Debt consolidation is the process of taking a new loan to pay off smaller debts. This means, multiple loans are combined in to a single larger piece of loan, usually with a lower interest rate or a lower monthly installment. Debt consolidation can be used to deal with huge credit card bills, student loans, medical loans or any other personal loans.
People generally prefer to consolidate their credit card payments by using the balance transfer feature. This benefits the consumer especially if the new card comes with a 0-annual fee and lesser APRs.
Debt consolidation has its own pros and cons. As a customer, you should meticulously evaluate the consequence of consolidating your debts and take an informed decision. It can be a great setback if financial decisions are not carefully planned. Debt consolidation may seem to be appealing, but it is important to understand why it may not be a good idea.
When to say no to debt consolidation?
Here are a few points for you to check why consolidating your debts might not really help.
- You don’t change your habits – The main reason behind consolidating your debts is to find some breathing room and thus finding some extra money in your pocket. If you are a spendthrift and use all your extra money in buying stuffs, debt consolidation will hit you hard. In this case, you will delay your debt problems, instead of solving them.
- You end up paying higher interest rates – It does not make sense to pay higher interest rates towards a loan. Those with poor credit are often charged higher APRs. There is no point in paying more only to consolidate your debts. The first thing you should do, is improve your credit score and pay all your dues on time.
- You put your house in danger – People consider taking home equity loans as they have lesser interest rates as compared to credit cards. But using this as a tool to consolidate your debt can be challenging, as you will be converting your unsecured debt into secured debt and eventually put your house in danger.
- You don’t read the fine print – Debt consolidation comes with its own terms and conditions. If you are not aware of its hidden charges, penalties for late or missed payments and fluctuating rate of interests (if any), consolidating your debts will be a bad idea. Some banks come with an introductory offer. As a customer, you should know when this offer will come to an end and what will be the charges later.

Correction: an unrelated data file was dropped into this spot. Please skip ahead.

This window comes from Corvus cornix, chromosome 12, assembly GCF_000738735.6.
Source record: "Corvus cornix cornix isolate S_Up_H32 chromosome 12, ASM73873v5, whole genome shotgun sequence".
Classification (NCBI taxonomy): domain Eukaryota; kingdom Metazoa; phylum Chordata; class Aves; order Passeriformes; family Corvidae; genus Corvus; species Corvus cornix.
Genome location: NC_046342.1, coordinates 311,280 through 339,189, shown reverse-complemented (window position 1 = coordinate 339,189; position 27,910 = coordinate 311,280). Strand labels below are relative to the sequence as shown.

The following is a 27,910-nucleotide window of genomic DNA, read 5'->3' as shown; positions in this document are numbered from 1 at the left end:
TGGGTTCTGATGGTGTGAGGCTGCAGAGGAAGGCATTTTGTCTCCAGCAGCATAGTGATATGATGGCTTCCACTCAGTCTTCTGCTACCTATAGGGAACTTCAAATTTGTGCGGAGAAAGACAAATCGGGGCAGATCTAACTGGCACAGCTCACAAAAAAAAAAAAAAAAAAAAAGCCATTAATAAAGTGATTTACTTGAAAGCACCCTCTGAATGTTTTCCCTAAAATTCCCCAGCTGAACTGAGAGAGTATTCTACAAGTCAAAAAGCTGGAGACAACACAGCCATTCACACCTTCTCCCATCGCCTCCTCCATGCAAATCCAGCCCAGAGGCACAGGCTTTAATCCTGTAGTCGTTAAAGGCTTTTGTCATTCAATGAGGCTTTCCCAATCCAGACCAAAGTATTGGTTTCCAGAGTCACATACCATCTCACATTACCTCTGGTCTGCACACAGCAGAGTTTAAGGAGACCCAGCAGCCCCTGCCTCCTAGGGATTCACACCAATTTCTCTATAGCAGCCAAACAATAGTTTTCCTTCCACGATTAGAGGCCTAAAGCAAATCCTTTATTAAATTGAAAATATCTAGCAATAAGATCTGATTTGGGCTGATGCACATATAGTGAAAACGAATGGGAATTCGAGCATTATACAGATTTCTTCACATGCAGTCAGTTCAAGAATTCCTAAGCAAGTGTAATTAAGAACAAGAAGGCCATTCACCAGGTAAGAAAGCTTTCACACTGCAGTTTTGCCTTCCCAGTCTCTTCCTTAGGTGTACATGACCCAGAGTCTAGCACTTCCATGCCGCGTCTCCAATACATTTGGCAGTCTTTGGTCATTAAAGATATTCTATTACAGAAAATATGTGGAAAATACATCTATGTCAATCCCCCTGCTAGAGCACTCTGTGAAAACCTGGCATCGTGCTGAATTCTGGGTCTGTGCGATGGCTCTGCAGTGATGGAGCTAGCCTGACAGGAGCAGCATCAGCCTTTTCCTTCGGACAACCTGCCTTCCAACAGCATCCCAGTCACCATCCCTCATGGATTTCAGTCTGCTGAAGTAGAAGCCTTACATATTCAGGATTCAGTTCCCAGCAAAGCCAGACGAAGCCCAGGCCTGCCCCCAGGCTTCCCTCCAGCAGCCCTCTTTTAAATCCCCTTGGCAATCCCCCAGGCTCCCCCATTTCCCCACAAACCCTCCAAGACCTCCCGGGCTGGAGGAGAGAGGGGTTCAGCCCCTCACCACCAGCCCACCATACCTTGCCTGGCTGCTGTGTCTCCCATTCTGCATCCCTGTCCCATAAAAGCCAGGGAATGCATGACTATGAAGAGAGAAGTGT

Debt consolidation might seem attractive because of lower monthly payments and interest rates. But, the term gets extended, thus putting you in debt for a longer period. This means, although you pay less towards installments, you end up paying your lender more in the long term.
The two alternatives to consolidating your debts are debt management and debt settlement. Debt management is the process of approaching your lender and discussing your financial situation. Your lender might work out a debt management plan suiting your requirements. If you ask for a lower payment, your balance will be stretched over a longer term.
Debt settlement is consolidating your debts without borrowing money. This means, you will have to negotiate with your lender and ask them to allow you pay only some portion of the loan. Once you pay the settlement amount, the remaining balance will be forgiven. This is something you can do yourself, but you can also hire professional help if required.
It is important to sensibly think over the decision of debt consolidation, as taking more loans will pull you further down. Make sure to choose a solution that suits your financial needs.